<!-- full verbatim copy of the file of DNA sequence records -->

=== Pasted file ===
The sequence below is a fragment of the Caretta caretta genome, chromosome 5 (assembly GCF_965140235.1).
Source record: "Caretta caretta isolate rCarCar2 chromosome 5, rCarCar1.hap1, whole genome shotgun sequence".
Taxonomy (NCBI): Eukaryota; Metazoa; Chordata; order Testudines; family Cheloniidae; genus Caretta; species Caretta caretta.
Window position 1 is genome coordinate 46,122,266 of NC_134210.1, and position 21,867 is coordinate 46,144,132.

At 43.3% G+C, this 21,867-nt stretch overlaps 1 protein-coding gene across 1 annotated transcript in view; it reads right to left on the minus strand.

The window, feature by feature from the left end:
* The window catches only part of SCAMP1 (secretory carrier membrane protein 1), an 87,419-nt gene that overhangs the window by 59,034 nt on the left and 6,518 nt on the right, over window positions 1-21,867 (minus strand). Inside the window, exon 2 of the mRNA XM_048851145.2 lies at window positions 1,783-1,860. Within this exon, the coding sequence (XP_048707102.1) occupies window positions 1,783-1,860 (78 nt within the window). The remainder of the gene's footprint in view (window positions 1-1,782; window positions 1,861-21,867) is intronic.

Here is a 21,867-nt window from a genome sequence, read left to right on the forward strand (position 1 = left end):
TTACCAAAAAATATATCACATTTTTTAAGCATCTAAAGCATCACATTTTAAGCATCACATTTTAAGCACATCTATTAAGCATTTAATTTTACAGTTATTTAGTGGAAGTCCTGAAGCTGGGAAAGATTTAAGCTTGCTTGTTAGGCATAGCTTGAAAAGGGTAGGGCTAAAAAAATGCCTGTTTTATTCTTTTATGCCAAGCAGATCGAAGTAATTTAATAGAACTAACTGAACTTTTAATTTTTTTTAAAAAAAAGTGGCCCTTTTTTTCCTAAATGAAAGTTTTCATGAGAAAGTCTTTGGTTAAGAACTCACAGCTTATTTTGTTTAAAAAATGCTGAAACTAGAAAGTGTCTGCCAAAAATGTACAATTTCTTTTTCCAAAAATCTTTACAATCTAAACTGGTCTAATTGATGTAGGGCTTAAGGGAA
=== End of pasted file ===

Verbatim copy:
The sequence below is a fragment of the Caretta caretta genome, chromosome 5 (assembly GCF_965140235.1).
Source record: "Caretta caretta isolate rCarCar2 chromosome 5, rCarCar1.hap1, whole genome shotgun sequence".
Taxonomy (NCBI): Eukaryota; Metazoa; Chordata; order Testudines; family Cheloniidae; genus Caretta; species Caretta caretta.
Window position 1 is genome coordinate 46,122,266 of NC_134210.1, and position 21,867 is coordinate 46,144,132.

At 43.3% G+C, this 21,867-nt stretch overlaps 1 protein-coding gene across 1 annotated transcript in view; it reads right to left on the minus strand.

The window, feature by feature from the left end:
* The window catches only part of SCAMP1 (secretory carrier membrane protein 1), an 87,419-nt gene that overhangs the window by 59,034 nt on the left and 6,518 nt on the right, over window positions 1-21,867 (minus strand). Inside the window, exon 2 of the mRNA XM_048851145.2 lies at window positions 1,783-1,860. Within this exon, the coding sequence (XP_048707102.1) occupies window positions 1,783-1,860 (78 nt within the window). The remainder of the gene's footprint in view (window positions 1-1,782; window positions 1,861-21,867) is intronic.

Here is a 21,867-nt window from a genome sequence, read left to right on the forward strand (position 1 = left end):
TTACCAAAAAATATATCACATTTTTTAAGCATCTAAAGCATCACATTTTAAGCATCACATTTTAAGCACATCTATTAAGCATTTAATTTTACAGTTATTTAGTGGAAGTCCTGAAGCTGGGAAAGATTTAAGCTTGCTTGTTAGGCATAGCTTGAAAAGGGTAGGGCTAAAAAAATGCCTGTTTTATTCTTTTATGCCAAGCAGATCGAAGTAATTTAATAGAACTAACTGAACTTTTAATTTTTTTTAAAAAAAAGTGGCCCTTTTTTTCCTAAATGAAAGTTTTCATGAGAAAGTCTTTGGTTAAGAACTCACAGCTTATTTTGTTTAAAAAATGCTGAAACTAGAAAGTGTCTGCCAAAAATGTACAATTTCTTTTTCCAAAAATCTTTACAATCTAAACTGGTCTAATTGATGTAGGGCTTAAGGGAA